PS: Do you have a favorite right now?

ZC: Not really. I'm kind of in a transitional period. I've been trying to find a new moisturizer, because if I stay with one for too long my skin gets used to it and it doesn't work as well.

Getty | Rich Polk

PS: Back to being a role model. Why do you think so many millennial women are so inspired by you?

ZC: In this social media age, you can tell real and fake [posting] very quickly. It's just very obvious. Because I'm very real, honest, and vocal, they can connect with it and appreciate it. We're in a new era of young people who are speaking up, being open, and having dialogues about important issues. Because of that, I have been able to connect with other young people who are vocal, and who are trying to break out of their shells. They might ask me questions about my journey.

PS: What is one social media trend that you wish would go away?

ZC: First of all, what is this "Damn, Daniel" thing? Have you been seeing that? It's literally of this kid coming up to this kid Daniel everyday and saying, "Damn, Daniel." He has white Vans, and he's like, "Back at it with the white Vans." I don't get what's so funny or so interesting about it. I was sitting there, thinking, is he going to fall or say something funny? Literally he just says "Damn, Daniel," like 80,000 times on a video. I do not get the humor. With that [part of] my generation, I don't know what's going on with us. Why is this a trending topic? I just feel bad for Daniel. Daniel is just trying to live! Poor Daniel.

Getty | Astrid Stawiarz

PS: What's the one piece of advice you'd like to tell your fans right now?

ZC: I would say my number one tip is to know that it's OK to be in love with yourself. That's not a bad thing. People might think it's cocky, or arrogant, or selfish — no, that's not what that means. Being in love with yourself is OK. You're allowed to love yourself first. You're allowed to put yourself first. You're allowed to be in love with yourself. It's OK to be like, "Dang, I look good," or "My hair is popping today," or "I love the way my legs look." It's OK to love yourself! There's nothing wrong with that. That's who you're supposed to love.

PS: That's the best answer. Who do you think the most inspiring person in beauty is right now?

ZC: Oh my gosh, that's a big question. I'm going to make it a little more broad. I'm going to give it up to the young people in my age range who are making the steps to be themselves. There are definitely people who still cling onto the trends. But seeing how creative we are, how we are using social media to educate, and how we are bringing up conversations — that's what is inspiring to me.

Of course, it's sad sometimes when you see certain negative comments on Instagram — people being ignorant. Some are still in the shadows and not quite understanding . . . we are getting there. But there is also a lot of positivity coming from young people, from this new wave. We have some really smart individuals. We're going to be the future. So we have got to continue to do that.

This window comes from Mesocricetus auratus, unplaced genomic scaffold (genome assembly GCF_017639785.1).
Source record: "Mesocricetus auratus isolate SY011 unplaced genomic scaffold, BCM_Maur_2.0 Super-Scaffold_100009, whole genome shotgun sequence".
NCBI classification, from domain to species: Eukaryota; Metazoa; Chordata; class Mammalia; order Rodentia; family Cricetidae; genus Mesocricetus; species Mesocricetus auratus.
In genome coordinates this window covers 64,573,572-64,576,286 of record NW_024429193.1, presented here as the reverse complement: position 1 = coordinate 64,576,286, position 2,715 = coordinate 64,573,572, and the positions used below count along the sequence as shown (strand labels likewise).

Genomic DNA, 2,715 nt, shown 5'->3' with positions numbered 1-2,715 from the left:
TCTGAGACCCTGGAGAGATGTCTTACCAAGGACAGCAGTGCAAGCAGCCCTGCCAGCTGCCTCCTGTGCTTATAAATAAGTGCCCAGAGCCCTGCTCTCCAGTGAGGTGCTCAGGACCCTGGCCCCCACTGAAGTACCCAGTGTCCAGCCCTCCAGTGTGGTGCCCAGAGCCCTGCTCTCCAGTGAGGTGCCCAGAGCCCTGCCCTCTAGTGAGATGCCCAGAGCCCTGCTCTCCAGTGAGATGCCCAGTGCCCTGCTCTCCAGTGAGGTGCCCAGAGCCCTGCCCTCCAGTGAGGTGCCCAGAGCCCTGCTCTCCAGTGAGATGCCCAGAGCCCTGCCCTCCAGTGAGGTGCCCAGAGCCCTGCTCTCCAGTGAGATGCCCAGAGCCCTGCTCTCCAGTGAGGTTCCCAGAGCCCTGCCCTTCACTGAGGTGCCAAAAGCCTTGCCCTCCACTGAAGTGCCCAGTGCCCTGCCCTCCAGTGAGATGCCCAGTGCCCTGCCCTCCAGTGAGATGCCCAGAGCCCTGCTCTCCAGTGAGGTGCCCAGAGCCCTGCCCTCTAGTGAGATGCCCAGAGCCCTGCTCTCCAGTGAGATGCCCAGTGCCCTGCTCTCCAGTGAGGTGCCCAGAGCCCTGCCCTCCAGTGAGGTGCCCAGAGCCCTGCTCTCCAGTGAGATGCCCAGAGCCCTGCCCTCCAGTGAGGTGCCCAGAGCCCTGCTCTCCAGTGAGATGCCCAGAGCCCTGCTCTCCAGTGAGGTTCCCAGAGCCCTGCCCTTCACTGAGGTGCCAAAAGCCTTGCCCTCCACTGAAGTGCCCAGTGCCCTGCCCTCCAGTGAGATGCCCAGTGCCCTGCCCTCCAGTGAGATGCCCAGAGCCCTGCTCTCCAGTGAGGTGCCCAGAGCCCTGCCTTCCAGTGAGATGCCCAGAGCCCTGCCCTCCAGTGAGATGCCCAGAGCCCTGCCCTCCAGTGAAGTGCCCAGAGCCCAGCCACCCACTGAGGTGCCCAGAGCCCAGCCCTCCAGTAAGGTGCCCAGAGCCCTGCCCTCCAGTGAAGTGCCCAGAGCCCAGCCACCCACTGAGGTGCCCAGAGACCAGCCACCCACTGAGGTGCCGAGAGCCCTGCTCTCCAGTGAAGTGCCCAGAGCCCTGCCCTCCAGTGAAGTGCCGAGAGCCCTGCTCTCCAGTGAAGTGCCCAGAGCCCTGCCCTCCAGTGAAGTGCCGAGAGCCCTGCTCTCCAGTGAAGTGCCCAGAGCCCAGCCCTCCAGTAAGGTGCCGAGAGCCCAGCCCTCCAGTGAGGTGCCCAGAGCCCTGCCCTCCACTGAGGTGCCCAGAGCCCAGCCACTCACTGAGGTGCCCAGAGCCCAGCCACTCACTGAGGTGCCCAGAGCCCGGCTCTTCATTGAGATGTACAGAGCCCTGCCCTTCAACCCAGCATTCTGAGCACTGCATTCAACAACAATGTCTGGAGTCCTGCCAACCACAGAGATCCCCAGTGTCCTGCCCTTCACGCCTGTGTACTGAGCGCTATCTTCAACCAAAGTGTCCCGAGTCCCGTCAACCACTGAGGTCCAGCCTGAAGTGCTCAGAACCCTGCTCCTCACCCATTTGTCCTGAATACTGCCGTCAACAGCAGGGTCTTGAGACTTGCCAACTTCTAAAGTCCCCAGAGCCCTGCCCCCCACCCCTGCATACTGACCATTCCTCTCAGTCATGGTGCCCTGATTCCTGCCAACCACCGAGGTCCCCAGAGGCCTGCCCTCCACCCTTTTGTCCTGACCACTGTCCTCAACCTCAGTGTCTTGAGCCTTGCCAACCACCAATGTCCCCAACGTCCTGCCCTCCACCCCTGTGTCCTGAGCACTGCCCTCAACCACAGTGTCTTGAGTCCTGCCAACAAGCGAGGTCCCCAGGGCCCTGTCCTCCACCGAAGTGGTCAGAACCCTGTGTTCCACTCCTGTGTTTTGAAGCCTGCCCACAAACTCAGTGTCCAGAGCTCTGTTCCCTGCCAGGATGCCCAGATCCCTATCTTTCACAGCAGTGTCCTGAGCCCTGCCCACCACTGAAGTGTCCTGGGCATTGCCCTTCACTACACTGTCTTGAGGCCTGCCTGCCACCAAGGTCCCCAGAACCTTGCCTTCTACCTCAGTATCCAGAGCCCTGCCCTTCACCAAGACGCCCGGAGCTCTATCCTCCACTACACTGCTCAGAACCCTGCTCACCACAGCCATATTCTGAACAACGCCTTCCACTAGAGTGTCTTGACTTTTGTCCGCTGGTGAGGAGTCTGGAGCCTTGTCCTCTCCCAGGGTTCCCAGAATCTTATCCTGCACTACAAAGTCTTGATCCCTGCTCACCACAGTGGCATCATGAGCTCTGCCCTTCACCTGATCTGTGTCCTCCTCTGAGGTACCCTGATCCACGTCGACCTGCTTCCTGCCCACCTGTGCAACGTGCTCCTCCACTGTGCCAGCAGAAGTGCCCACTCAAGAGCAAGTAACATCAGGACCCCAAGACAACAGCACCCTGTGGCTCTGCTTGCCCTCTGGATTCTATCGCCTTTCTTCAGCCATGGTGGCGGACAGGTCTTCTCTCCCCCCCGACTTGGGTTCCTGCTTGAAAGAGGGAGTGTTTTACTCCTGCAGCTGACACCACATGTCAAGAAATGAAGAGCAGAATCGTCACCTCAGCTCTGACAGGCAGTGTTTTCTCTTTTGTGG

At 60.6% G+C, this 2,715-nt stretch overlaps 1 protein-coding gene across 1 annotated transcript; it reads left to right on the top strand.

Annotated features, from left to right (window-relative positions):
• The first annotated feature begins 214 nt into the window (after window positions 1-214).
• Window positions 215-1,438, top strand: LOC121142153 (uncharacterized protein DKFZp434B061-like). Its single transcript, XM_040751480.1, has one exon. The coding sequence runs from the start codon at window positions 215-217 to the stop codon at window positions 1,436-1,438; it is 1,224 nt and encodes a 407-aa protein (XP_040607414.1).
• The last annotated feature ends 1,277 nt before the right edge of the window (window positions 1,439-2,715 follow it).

Getty | Jon Kopaloff

PS: What went through your head when you heard Mattel was making a Barbie after you?

ZC: That was awesome. It was incredible. First of all, my first initial reaction of working with Barbie was, "I don't know if that makes a lot of sense for me because I like to celebrate different types of beauty and Barbie has just only been very one-tiered." I never had a Barbie when I grew up. It was not something I could connect to. And they were like, "We know, we understand. That's what we're trying to do. We're trying to diversify. We're trying to break those barriers down."

Then they came to me with the whole idea of making my Oscars look — that was their idea, not even mine. They were so cool about it.

When I went to a Barbie store, I was like, "Look at the signage, it's just the same old Barbie. If I were younger, I wouldn't see myself up there. I don't see anything that makes sense for me." They were like, "You know what? Send us everything. We want you to give us all your feedback. We love hearing about that."

They actually made those changes. I literally went to the airport to come here, and I was like "Dad, look. The sign — it's changed." There are different Barbies now. You've got the blonde, the black, and the Asian. And they're all Barbie! That's very cool.

Getty | Barry King

PS: Now that you've conquered the doll industry in addition to singing, dancing, and acting, what else would you want to add to your résumé that you haven't yet done?

ZC: I love being in front of the camera, but I'm really interested in things behind the camera and developing things. It doesn't have to be shows, it could be anything — I just like being behind the scenes. I'm very creative in that sense. I have a shoe line coming out that I've been able to really be creative on. Doing stuff like that is exciting to me. You know, in the future I want to go to school for something different. I want to go for child psychology or something like that.

PS: Going to college would be an amazing accomplishment.

ZC: Both of my parents are teachers so I am really into that. At some point, I want to go to school because I want to do it. I don't want to go because I feel forced or pushed. I don't want to go for anything that has to do with the industry, really. I want to go for something else and I want to go because I want to learn. So, get my career on, do what I need to do to support myself and my family, and then go to the college of my choice and not worry about debt or the problems of college life. Just be able to go and enjoy the experience of learning, and then do something else.